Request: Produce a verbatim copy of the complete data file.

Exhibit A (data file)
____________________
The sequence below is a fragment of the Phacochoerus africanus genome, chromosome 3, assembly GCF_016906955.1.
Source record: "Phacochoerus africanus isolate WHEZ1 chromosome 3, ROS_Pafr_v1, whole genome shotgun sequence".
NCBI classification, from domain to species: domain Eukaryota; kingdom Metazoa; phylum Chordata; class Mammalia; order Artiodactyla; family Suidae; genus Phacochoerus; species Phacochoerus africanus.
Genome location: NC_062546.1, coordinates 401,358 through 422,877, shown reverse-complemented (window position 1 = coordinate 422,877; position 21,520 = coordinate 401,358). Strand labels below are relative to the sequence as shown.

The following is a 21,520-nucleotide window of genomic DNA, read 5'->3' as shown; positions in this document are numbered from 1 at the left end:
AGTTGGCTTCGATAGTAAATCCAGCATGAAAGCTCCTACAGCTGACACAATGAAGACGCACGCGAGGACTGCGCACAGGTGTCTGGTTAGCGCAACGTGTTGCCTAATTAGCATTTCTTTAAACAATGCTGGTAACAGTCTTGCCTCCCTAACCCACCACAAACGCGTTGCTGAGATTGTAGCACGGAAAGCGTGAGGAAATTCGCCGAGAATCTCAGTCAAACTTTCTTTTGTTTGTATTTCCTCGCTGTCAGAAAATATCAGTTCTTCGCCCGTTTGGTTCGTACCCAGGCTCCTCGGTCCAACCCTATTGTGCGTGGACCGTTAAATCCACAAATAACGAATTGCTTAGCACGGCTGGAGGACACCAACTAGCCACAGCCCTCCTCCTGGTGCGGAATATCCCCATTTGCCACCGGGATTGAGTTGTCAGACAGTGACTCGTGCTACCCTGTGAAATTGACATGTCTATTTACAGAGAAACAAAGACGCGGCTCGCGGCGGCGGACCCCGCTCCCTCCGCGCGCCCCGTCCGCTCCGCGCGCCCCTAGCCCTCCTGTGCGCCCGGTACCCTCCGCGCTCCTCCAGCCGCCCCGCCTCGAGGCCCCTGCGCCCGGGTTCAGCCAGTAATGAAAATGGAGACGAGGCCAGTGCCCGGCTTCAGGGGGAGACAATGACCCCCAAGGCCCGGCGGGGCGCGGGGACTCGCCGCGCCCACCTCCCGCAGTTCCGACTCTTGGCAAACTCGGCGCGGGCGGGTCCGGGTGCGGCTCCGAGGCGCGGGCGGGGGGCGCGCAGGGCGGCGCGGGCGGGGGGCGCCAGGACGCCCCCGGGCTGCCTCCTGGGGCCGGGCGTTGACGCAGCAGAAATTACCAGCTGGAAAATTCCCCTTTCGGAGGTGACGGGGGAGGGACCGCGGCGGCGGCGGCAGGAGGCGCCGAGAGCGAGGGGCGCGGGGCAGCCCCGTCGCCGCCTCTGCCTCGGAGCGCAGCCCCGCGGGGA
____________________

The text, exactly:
The sequence below is a fragment of the Phacochoerus africanus genome, chromosome 3, assembly GCF_016906955.1.
Source record: "Phacochoerus africanus isolate WHEZ1 chromosome 3, ROS_Pafr_v1, whole genome shotgun sequence".
NCBI classification, from domain to species: domain Eukaryota; kingdom Metazoa; phylum Chordata; class Mammalia; order Artiodactyla; family Suidae; genus Phacochoerus; species Phacochoerus africanus.
Genome location: NC_062546.1, coordinates 401,358 through 422,877, shown reverse-complemented (window position 1 = coordinate 422,877; position 21,520 = coordinate 401,358). Strand labels below are relative to the sequence as shown.

The following is a 21,520-nucleotide window of genomic DNA, read 5'->3' as shown; positions in this document are numbered from 1 at the left end:
AGTTGGCTTCGATAGTAAATCCAGCATGAAAGCTCCTACAGCTGACACAATGAAGACGCACGCGAGGACTGCGCACAGGTGTCTGGTTAGCGCAACGTGTTGCCTAATTAGCATTTCTTTAAACAATGCTGGTAACAGTCTTGCCTCCCTAACCCACCACAAACGCGTTGCTGAGATTGTAGCACGGAAAGCGTGAGGAAATTCGCCGAGAATCTCAGTCAAACTTTCTTTTGTTTGTATTTCCTCGCTGTCAGAAAATATCAGTTCTTCGCCCGTTTGGTTCGTACCCAGGCTCCTCGGTCCAACCCTATTGTGCGTGGACCGTTAAATCCACAAATAACGAATTGCTTAGCACGGCTGGAGGACACCAACTAGCCACAGCCCTCCTCCTGGTGCGGAATATCCCCATTTGCCACCGGGATTGAGTTGTCAGACAGTGACTCGTGCTACCCTGTGAAATTGACATGTCTATTTACAGAGAAACAAAGACGCGGCTCGCGGCGGCGGACCCCGCTCCCTCCGCGCGCCCCGTCCGCTCCGCGCGCCCCTAGCCCTCCTGTGCGCCCGGTACCCTCCGCGCTCCTCCAGCCGCCCCGCCTCGAGGCCCCTGCGCCCGGGTTCAGCCAGTAATGAAAATGGAGACGAGGCCAGTGCCCGGCTTCAGGGGGAGACAATGACCCCCAAGGCCCGGCGGGGCGCGGGGACTCGCCGCGCCCACCTCCCGCAGTTCCGACTCTTGGCAAACTCGGCGCGGGCGGGTCCGGGTGCGGCTCCGAGGCGCGGGCGGGGGGCGCGCAGGGCGGCGCGGGCGGGGGGCGCCAGGACGCCCCCGGGCTGCCTCCTGGGGCCGGGCGTTGACGCAGCAGAAATTACCAGCTGGAAAATTCCCCTTTCGGAGGTGACGGGGGAGGGACCGCGGCGGCGGCGGCAGGAGGCGCCGAGAGCGAGGGGCGCGGGGCAGCCCCGTCGCCGCCTCTGCCTCGGAGCGCAGCCCCGCGGGGA